Best of Bunkerville’ honored by Commissioners

The annual Bunkerville’s Best awards were presented to Roger and Regena Bunker and Paula Perez (pictured left) and Cecil and Carol Leavitt (pictured right) at a community dinner held on March 28.
The Board of County Commissioners presented its 4th annual “Bunkerville’s Best” awards on Thursday, March 28 at the town’s Community Center.

The suitably unpretentious event paid tribute to a handful of local residents for “outstanding commitment and extraordinary contributions to Bunkerville Township,” according to proclamation certificates issued by the County Commission.

Roger and Regena Bunker, Paula Perez, plus Cecil and Carol Leavitt were the feted award recipients that evening.

Clark County Commissioner Marilyn Kirkpatrick was all smiles while handing out the proclamations and prize belt buckles to the honorees.
“We want to thank you for being here – it means a lot to us,” Kirkpatrick told the Bunkers and Perez (Roger’s sister) before they feasted on a community dinner.

Roger, from a clan of generational farmers, has lived in town for well over a half-century.
“I definitely like this community; it’s a good place to raise a family,” said Roger, whose father and grandfather were grangers. “I tried teaching for a few years, but came to the realization that I enjoyed farming.”

His wife, Regena, described herself as a pianist who performed for school musicals and in the choir. She previously served as a bookkeeper.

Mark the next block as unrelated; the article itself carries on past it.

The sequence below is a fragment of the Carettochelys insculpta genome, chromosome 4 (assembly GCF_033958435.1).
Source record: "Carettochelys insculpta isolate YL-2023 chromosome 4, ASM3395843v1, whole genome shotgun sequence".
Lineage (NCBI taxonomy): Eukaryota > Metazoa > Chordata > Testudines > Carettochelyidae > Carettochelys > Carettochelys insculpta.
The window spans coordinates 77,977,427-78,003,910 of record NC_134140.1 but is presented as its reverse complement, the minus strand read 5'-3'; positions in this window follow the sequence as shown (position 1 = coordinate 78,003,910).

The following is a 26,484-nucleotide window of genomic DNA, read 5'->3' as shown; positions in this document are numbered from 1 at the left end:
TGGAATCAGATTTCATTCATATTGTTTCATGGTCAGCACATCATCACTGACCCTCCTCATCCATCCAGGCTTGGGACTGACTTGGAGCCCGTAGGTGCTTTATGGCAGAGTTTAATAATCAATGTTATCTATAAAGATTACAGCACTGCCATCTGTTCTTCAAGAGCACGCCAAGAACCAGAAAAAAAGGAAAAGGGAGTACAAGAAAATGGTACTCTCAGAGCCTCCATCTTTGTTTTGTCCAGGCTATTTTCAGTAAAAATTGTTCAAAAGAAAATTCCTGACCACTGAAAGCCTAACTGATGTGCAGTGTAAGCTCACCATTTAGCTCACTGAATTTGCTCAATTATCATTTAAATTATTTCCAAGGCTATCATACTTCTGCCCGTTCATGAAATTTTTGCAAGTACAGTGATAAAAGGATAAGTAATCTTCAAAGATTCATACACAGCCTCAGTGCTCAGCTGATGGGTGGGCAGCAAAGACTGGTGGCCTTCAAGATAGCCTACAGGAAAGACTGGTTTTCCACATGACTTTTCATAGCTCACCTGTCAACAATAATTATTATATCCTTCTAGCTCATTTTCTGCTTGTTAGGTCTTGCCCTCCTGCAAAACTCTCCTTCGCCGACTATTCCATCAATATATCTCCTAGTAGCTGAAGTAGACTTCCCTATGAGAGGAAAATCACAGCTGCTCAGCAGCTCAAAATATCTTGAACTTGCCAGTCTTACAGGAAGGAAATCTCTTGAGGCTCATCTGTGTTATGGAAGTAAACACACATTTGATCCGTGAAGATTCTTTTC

Perez became a familiar face by helping with elections for 40 years, in addition to working at Mesquite’s FamilySearch Center. “When I first started, it was in the old Mesquite chapel,” said Perez, noting that she attended the banquet to support both the Bunkers and Leavitts.

As for the Leavitts, Cecil was a justice of the peace who was instrumental in establishing the Bunkerville park; wife Carol raised their children and was involved in church activities.

While the adults on hand conversed throughout the get-together, their kids and grandkids made do with a variety of toys around the venue.

On a side wall, slideshow photos were projected on a screen. An adjacent table was covered with school yearbooks dating back to the 1940s and ‘50s.

Judy Metz, who serves in Administrative Services for the commissioner, was cooking up a storm and dishing it out during Bunkerville’s Best. Not a surprise, since she owned a restaurant for decades in Overton.
“After six months of retirement, I needed to do something,” said Metz, adding that Kirkpatick offered her a position. “I’m very community-oriented.”

Metz said that she enjoys extra-curricular events, particularly in a family-central place such as Bunkerville. “I love when something comes together, when people need something done, it feels good.”

Kirkpatrick asserted that the idea for Bunkerville’s Best came about when local resident Mike Waite and other county figures wanted to preserve history and honor different local residents. Town board members were among the first recognized.

“Each year, we try to find different people to honor,” Kirkpatrick said. “The commissioners are big history buffs; we know the importance of farming and irrigation, so we like to remind the younger generation.”

The yearly event is Kirkpatrick’s way of saying “Thank you” to distinguished guests for preserving the community and traditional values.
“I love coming here to see the families,” she said. “The event gives them an opportunity to see one another and have fun.”v

‘Best of Bunkerville’ honored by Commissioners